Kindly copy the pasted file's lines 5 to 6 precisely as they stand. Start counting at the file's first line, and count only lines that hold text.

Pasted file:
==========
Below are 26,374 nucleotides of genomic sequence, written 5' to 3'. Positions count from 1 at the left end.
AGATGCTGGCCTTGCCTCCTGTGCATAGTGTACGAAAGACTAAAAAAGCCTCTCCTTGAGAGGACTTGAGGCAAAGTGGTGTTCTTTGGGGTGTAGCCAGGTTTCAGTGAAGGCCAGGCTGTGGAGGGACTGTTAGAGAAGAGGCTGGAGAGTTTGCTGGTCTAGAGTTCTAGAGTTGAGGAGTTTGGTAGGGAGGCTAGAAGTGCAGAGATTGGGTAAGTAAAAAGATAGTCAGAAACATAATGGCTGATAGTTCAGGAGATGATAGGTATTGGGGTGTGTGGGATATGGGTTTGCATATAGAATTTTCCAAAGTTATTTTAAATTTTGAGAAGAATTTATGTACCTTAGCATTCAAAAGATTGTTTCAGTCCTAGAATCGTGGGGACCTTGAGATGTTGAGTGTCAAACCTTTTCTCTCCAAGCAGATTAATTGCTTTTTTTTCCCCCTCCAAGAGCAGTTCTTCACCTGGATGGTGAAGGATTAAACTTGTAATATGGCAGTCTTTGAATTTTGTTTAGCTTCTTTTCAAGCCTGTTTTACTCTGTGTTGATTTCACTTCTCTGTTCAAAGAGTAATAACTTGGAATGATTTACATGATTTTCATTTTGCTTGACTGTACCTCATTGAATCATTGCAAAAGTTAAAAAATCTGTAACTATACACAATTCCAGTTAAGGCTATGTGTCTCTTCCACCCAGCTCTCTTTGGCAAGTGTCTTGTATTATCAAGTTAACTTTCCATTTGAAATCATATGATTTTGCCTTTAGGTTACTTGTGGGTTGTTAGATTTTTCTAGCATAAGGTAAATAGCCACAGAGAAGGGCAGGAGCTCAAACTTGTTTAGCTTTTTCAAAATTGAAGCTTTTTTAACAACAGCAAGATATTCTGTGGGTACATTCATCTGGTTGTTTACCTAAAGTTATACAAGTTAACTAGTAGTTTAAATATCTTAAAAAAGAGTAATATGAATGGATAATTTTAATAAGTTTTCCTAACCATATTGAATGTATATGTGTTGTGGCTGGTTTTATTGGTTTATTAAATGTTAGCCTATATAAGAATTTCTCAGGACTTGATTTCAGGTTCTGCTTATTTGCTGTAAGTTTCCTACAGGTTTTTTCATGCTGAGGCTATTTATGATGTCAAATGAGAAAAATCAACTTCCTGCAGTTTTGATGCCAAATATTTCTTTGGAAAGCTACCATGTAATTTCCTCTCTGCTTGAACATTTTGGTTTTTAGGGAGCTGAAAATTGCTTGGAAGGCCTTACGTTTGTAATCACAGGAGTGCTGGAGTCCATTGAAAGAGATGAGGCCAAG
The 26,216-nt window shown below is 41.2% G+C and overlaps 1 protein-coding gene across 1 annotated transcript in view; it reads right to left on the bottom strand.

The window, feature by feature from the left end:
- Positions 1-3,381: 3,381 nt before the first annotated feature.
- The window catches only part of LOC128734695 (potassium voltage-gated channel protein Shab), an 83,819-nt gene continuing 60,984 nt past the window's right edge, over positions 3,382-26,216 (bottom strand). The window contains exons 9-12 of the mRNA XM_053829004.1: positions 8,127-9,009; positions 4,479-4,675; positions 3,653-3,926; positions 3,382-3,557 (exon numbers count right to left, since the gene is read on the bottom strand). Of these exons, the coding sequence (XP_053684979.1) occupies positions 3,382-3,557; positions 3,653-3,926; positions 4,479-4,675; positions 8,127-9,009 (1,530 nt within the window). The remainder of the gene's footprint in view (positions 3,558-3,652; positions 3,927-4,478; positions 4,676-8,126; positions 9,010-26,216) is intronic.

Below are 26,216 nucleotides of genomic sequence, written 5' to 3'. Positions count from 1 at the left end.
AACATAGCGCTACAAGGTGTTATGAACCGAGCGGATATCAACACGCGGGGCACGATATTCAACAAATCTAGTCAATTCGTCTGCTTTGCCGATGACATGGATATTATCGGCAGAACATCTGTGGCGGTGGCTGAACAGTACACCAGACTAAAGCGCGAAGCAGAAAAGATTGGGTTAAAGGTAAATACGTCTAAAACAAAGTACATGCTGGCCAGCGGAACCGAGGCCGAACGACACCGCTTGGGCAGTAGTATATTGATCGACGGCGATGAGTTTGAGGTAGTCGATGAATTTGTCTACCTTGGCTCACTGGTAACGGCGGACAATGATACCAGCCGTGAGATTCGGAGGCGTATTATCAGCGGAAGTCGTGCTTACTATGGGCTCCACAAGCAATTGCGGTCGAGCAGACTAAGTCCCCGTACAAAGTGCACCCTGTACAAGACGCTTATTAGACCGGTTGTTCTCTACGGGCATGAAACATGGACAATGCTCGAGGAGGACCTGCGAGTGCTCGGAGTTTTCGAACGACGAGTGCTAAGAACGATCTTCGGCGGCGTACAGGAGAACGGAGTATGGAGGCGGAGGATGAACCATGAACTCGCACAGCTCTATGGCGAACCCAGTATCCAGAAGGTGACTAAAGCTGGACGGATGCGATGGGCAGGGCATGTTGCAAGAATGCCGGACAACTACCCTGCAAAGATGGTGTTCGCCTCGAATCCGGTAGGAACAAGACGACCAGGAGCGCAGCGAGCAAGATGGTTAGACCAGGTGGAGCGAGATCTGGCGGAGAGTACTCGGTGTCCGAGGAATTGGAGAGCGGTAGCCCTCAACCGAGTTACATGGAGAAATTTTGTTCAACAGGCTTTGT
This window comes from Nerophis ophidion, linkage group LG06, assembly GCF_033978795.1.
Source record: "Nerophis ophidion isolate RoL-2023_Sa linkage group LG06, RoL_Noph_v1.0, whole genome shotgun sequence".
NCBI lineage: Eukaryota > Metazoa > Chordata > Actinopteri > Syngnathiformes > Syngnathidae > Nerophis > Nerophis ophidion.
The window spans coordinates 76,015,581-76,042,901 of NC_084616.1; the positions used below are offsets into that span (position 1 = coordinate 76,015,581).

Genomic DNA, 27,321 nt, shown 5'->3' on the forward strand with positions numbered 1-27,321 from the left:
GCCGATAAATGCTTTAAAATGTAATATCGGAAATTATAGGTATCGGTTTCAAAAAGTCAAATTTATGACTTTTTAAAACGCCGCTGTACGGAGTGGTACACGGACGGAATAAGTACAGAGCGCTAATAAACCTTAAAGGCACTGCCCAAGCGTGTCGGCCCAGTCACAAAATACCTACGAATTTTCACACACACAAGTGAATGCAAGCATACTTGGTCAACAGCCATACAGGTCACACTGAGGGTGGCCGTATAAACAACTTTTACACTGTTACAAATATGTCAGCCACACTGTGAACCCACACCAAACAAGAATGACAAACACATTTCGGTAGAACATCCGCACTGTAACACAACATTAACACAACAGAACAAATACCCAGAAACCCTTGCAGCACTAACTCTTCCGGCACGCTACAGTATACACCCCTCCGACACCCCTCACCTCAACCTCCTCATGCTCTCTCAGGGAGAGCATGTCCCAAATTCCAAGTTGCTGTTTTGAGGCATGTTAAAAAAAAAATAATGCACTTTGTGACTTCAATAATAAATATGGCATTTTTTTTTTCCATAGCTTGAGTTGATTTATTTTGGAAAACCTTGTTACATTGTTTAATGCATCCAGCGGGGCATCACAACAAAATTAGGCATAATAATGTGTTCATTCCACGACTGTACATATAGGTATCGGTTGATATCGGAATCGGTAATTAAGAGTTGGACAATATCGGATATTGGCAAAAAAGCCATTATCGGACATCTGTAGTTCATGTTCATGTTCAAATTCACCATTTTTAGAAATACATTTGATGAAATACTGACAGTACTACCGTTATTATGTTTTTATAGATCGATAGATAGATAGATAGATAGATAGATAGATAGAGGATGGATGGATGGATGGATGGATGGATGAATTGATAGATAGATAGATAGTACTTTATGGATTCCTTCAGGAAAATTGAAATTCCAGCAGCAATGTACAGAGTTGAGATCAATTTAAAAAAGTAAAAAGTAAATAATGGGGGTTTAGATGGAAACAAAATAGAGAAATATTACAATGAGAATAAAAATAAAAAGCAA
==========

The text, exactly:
- Positions 1-3,381: 3,381 nt before the first annotated feature.
- The window catches only part of LOC128734695 (potassium voltage-gated channel protein Shab), an 83,819-nt gene continuing 60,984 nt past the window's right edge, over positions 3,382-26,216 (bottom strand). The window contains exons 9-12 of the mRNA XM_053829004.1: positions 8,127-9,009; positions 4,479-4,675; positions 3,653-3,926; positions 3,382-3,557 (exon numbers count right to left, since the gene is read on the bottom strand). Of these exons, the coding sequence (XP_053684979.1) occupies positions 3,382-3,557; positions 3,653-3,926; positions 4,479-4,675; positions 8,127-9,009 (1,530 nt within the window). The remainder of the gene's footprint in view (positions 3,558-3,652; positions 3,927-4,478; positions 4,676-8,126; positions 9,010-26,216) is intronic.